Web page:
A given linear function: $f(x) = \bar{A}x$ can be mapped as a generalized Sylvester equation as follows:

$f(X) = AX + CXB$, where $x = \rm vec{(X)}$ (column stacking).

The eigenvalues $\lambda_i$, $\mu_j$ and $\gamma_k$ of matrices $A\in\mathbb{R}^{n\times n}$, $\mathbb{B}^{m\times m}$ and $\mathbb{C}^{n\times n}$, respectively, are known, where $i=1,\dots,n$, $j=1,\dots,m$ and $k=1,\dots,n$.

Is it possible to know the eigenvalues of $A$ directly from the Sylvester equation? That is, using knowledge of $\lambda_i$, $\mu_j$ and $\gamma_k$.

If it helps, I know that the eigenvalues of $F(X)=CXB$ are $\mu_j\gamma_k$, and the eigenvalues of $F(X) = CX+XB$ are $\mu_j + \gamma_k$.

Also, the Sylvester equation can be rewritten as the following operations with Kronecker products:

$f(x) = (I_n\otimes A + B^T\otimes C)x$,

where $I_n\in\mathbb{R}^{n\times n}$ is the identity matrix.

If it is not possible to know the eigenvalues, does restricting $C$ to a matrix whose eigenvalues are only $0$s and $1$s helps (except for the identity matrix)?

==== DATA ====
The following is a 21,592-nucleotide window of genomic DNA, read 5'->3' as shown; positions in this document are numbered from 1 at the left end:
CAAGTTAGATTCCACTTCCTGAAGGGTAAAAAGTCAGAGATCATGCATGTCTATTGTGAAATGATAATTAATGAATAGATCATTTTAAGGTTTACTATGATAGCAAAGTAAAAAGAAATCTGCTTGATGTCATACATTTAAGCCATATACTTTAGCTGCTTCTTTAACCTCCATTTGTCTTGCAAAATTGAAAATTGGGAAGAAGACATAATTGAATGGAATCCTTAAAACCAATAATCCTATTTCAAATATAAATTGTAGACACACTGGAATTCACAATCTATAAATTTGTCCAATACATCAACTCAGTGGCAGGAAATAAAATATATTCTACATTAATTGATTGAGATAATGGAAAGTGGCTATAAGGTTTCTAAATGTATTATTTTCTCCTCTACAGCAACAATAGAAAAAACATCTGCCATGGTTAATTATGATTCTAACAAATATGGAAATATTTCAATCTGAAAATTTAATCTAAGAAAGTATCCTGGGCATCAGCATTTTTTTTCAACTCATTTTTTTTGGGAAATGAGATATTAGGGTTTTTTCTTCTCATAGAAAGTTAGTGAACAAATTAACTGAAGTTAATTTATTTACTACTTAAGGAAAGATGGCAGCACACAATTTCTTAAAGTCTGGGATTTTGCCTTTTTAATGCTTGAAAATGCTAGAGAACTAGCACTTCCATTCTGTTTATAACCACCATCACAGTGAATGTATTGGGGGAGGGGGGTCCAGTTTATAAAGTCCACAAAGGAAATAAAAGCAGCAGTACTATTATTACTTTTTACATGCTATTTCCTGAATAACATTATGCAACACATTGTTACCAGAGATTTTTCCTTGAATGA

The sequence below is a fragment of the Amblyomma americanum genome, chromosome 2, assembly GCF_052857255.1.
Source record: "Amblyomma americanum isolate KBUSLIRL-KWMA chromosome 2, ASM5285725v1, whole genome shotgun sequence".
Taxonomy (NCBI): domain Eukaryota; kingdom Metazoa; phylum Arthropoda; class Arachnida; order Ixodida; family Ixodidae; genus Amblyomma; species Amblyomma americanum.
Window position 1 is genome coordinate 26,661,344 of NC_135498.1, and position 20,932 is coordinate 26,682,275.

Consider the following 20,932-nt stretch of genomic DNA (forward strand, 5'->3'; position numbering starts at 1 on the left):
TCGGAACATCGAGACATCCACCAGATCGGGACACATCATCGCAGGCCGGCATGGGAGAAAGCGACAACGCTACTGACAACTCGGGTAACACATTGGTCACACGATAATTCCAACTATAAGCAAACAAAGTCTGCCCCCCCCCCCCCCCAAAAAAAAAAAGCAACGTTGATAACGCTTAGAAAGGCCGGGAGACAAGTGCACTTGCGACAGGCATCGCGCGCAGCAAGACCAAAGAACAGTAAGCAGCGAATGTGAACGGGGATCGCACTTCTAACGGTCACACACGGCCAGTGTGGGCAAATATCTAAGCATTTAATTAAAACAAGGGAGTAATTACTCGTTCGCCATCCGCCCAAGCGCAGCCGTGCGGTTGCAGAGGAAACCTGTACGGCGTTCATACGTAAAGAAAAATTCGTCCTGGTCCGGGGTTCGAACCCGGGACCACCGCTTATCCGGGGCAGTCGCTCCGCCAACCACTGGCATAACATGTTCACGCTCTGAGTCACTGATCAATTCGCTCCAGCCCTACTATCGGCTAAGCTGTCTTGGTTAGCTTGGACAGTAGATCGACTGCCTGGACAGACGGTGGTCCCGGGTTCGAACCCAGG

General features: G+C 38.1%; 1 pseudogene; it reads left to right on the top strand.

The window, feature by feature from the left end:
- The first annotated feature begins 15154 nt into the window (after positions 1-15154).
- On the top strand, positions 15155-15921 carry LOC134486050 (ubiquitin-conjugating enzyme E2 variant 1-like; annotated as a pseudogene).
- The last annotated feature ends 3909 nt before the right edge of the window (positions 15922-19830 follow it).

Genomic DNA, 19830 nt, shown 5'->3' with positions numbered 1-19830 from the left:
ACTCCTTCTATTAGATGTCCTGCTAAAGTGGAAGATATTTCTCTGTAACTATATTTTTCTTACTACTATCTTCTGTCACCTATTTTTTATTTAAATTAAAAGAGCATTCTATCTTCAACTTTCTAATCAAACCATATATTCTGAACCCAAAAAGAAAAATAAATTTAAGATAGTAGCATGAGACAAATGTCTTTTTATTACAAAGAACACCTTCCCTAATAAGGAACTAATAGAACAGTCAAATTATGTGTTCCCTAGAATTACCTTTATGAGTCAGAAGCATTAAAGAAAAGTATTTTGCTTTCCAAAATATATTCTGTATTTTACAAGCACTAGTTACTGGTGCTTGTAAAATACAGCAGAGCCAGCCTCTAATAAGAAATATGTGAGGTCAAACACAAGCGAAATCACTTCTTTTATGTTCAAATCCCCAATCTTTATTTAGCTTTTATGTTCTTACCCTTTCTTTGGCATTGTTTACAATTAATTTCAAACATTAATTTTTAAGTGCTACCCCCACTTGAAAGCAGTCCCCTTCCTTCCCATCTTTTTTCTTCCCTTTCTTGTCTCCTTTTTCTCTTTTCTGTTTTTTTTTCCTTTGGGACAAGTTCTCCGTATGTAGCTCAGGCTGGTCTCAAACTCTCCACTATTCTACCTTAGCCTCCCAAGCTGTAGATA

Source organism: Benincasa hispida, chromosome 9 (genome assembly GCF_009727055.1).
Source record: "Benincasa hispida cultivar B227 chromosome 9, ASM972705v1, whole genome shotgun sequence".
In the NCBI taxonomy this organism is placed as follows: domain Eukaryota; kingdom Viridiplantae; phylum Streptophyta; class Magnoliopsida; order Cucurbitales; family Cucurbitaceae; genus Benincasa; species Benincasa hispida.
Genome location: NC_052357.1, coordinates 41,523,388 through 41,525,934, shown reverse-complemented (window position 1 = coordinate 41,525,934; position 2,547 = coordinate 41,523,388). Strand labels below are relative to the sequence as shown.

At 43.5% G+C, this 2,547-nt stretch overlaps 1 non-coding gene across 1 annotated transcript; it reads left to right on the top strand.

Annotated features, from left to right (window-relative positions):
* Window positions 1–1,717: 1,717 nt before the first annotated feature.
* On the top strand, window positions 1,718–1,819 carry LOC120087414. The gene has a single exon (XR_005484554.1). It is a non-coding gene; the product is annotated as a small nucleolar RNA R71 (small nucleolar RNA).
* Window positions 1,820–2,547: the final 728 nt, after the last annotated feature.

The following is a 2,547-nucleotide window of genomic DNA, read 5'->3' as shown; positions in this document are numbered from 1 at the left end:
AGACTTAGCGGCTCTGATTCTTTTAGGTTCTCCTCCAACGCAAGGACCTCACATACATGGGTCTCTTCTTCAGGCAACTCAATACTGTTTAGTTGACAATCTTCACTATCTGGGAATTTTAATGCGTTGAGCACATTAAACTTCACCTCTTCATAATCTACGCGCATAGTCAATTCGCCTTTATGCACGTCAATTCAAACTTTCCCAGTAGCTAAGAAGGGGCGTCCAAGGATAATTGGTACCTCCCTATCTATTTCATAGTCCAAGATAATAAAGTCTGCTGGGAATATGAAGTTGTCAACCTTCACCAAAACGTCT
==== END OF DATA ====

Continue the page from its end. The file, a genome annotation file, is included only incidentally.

Your dimensions are not consistent. Assume $A,C\in M_{m,m},B\in M_{n,n}$ and $X\in M_{m,n}$

Unfortunately, the functions $g:X\rightarrow AX$ and $h:X\rightarrow CXB$ do not commute except if $AC=CA$. If $AC\not= CA$, then we cannot say anything.

If $AC=CA$, then $A,C$ are simultaneously triangularizable and there are orderings of the spectra of $A,C$ s.t. $diagonal(P^{-1}AP)=(a_i),diagonal(P^{-1}CP)=(c_i)$. Moreover, $g,h$ are simult. triang. s.t.

$(*)$ $diagonal(p^{-1}gp)=(a_i)$ $n$ times each and $diagonal(p^{-1}hp)=(c_ib_j)$ with some orderings.

On the other hand, since $spectrum(AC)=(a_ic_i)$, we deduce that $spectrum(g\circ h)=(a_ic_ib_j)$, what gives the orderings of the above diagonals $(*)$.

Finally $spectrum(f)=(a_i+c_ib_j)$, a set with $mn$ elements

Notice that there is an imposed correspondence $a_i<->c_i$.

  • $\begingroup$ Indeed, I had a typo, $C$ was supposed to be of the same dimension of $A$. Thank you for your answer. $\endgroup$
    – maracas
    May 4 '18 at 20:09

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